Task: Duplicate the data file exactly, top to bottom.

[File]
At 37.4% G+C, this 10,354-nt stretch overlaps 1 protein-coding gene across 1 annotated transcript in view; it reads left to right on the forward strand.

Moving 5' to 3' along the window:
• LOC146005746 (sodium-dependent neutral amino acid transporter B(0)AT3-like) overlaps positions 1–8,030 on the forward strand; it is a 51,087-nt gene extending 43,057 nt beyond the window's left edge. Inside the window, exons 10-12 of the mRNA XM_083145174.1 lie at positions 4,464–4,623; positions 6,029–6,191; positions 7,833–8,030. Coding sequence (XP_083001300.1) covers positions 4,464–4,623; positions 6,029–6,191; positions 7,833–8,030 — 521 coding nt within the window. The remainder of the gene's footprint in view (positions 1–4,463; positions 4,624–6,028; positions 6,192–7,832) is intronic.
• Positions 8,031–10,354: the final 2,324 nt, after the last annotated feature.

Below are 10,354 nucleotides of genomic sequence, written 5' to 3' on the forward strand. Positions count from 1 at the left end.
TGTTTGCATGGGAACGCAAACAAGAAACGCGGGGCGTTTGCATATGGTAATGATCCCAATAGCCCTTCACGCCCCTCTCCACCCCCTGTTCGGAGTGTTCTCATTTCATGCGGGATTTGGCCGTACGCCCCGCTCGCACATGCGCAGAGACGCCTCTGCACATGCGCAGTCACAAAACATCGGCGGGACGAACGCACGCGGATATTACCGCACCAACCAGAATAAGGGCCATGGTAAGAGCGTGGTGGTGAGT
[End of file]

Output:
At 37.4% G+C, this 10,354-nt stretch overlaps 1 protein-coding gene across 1 annotated transcript in view; it reads left to right on the forward strand.

Moving 5' to 3' along the window:
• LOC146005746 (sodium-dependent neutral amino acid transporter B(0)AT3-like) overlaps positions 1–8,030 on the forward strand; it is a 51,087-nt gene extending 43,057 nt beyond the window's left edge. Inside the window, exons 10-12 of the mRNA XM_083145174.1 lie at positions 4,464–4,623; positions 6,029–6,191; positions 7,833–8,030. Coding sequence (XP_083001300.1) covers positions 4,464–4,623; positions 6,029–6,191; positions 7,833–8,030 — 521 coding nt within the window. The remainder of the gene's footprint in view (positions 1–4,463; positions 4,624–6,028; positions 6,192–7,832) is intronic.
• Positions 8,031–10,354: the final 2,324 nt, after the last annotated feature.

Below are 10,354 nucleotides of genomic sequence, written 5' to 3' on the forward strand. Positions count from 1 at the left end.
TGTTTGCATGGGAACGCAAACAAGAAACGCGGGGCGTTTGCATATGGTAATGATCCCAATAGCCCTTCACGCCCCTCTCCACCCCCTGTTCGGAGTGTTCTCATTTCATGCGGGATTTGGCCGTACGCCCCGCTCGCACATGCGCAGAGACGCCTCTGCACATGCGCAGTCACAAAACATCGGCGGGACGAACGCACGCGGATATTACCGCACCAACCAGAATAAGGGCCATGGTAAGAGCGTGGTGGTGAGT